A recent study looking into the benefits and adverse effects of acetylsalicylic acid suggests that low dose aspirin may be harmful to younger women.
It is true that the substance reduces the risk of both heart disease and colon cancer, especially in women after the age of 65. However, researchers now believe that there are significant downsides to administering aspirin to younger women and that these downsides outweigh the benefits of the substance.
On the one hand, taking low-dose aspirin seemed to not significantly reduce the risk of developing heart attacks, strokes and colon cancer in patients younger than 65. On the other hand, the small benefit was countered by the high risk of gastrointestinal hemorrhage. In fact, gastrointestinal bleeds were so serious that female patients ended up in the hospital.
The risk of bleeding is present in the case of older women as well, however, the benefits against cardiovascular disease and colon cancer were superior than in the case of younger women.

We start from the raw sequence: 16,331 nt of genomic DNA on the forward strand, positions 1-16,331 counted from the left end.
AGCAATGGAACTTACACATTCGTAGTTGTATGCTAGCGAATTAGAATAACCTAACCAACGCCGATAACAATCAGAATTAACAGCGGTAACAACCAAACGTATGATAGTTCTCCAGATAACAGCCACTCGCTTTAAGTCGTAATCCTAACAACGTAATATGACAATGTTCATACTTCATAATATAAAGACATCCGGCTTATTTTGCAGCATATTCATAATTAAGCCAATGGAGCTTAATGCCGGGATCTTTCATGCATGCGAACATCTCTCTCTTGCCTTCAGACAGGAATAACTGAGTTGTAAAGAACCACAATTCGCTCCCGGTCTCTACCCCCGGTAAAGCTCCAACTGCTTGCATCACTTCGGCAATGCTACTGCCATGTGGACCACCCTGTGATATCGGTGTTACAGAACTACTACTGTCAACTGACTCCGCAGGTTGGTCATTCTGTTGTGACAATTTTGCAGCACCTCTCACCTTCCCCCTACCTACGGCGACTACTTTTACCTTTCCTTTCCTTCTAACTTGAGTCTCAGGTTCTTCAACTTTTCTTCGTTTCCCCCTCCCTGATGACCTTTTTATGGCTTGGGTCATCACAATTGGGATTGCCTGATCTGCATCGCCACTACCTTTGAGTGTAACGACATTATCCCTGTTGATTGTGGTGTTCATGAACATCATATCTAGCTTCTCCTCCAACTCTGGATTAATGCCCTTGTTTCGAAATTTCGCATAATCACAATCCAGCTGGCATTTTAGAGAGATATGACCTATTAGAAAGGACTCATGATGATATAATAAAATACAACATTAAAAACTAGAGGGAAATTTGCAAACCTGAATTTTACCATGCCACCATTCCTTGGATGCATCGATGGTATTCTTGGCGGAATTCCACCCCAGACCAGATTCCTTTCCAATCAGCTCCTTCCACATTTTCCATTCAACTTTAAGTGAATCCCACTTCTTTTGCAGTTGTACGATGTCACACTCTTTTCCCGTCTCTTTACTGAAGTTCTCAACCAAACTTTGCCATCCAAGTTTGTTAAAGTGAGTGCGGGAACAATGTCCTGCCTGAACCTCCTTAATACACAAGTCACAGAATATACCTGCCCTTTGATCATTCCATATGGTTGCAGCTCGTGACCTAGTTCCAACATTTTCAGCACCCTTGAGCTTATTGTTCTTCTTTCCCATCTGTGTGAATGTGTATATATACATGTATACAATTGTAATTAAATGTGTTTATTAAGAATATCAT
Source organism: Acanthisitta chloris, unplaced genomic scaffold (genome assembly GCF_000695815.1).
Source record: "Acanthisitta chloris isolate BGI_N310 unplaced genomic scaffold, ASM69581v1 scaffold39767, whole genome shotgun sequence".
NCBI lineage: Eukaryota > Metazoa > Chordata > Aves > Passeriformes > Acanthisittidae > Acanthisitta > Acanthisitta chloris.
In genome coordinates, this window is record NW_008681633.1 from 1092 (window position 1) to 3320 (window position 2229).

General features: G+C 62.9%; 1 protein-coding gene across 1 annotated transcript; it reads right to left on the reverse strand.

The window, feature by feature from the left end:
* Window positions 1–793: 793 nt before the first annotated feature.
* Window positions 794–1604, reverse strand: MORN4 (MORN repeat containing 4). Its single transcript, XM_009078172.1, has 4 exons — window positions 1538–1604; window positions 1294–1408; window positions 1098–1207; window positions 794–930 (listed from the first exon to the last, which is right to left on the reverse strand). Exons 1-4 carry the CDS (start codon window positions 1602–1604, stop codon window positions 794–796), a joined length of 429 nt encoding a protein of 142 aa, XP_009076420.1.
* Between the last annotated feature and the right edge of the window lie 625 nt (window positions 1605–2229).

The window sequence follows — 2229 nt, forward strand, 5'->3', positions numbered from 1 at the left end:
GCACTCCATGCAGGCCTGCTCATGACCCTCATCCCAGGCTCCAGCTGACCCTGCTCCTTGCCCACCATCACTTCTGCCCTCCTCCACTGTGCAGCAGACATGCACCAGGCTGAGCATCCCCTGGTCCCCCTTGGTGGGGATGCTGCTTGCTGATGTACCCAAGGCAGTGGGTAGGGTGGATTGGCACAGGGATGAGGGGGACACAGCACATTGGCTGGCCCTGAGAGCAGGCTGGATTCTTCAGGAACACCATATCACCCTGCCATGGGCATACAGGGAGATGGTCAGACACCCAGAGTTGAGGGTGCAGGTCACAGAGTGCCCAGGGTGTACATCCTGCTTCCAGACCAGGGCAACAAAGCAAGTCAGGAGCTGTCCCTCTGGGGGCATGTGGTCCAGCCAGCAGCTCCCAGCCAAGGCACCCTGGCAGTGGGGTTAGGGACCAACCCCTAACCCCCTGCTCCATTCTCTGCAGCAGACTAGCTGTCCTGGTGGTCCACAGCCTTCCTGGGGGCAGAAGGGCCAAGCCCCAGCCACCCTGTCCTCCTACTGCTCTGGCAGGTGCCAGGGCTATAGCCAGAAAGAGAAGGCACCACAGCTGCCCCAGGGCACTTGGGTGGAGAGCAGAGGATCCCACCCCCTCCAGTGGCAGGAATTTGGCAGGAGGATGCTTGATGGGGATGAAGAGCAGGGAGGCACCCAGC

Scientists investigated approximately 28,000 women over the age of 45. The women were split into two groups, receiving either 100 milligrams of aspirin or placebo every two days. After ten years of taking either the medication or the placebo, researchers analyzed how many cases of heart disease, colon cancer and gastrointestinal bleeding had occurred in each of the two groups.
For the aspirin taking group, the risk of developing the mentioned diseases was only slightly lowered as compared to the placebo group. However, they presented much higher rates of serious bleeding requiring hospitalization. Consequently, researchers concluded that aspirin treatment is connected to a small benefit while also possibly causing harm.
These results were only valid for the age group of 65 years and under. The benefits of low-dose aspirin intake increased with age, as did the risks connected to it. However, an acceptable balance between the two was located around the age of 65, so that overall outcomes of patients who took aspirin after the age 65 were better than those of patients who did not.
“When it comes to primary prevention, there are relatively few patients who will get a big benefit. And there’s always the risk of harm.”
Dr. John Erwin, Scott and White Memorial Hospital cardiologist said.
The study was published in the journal Heart on the 4th of December.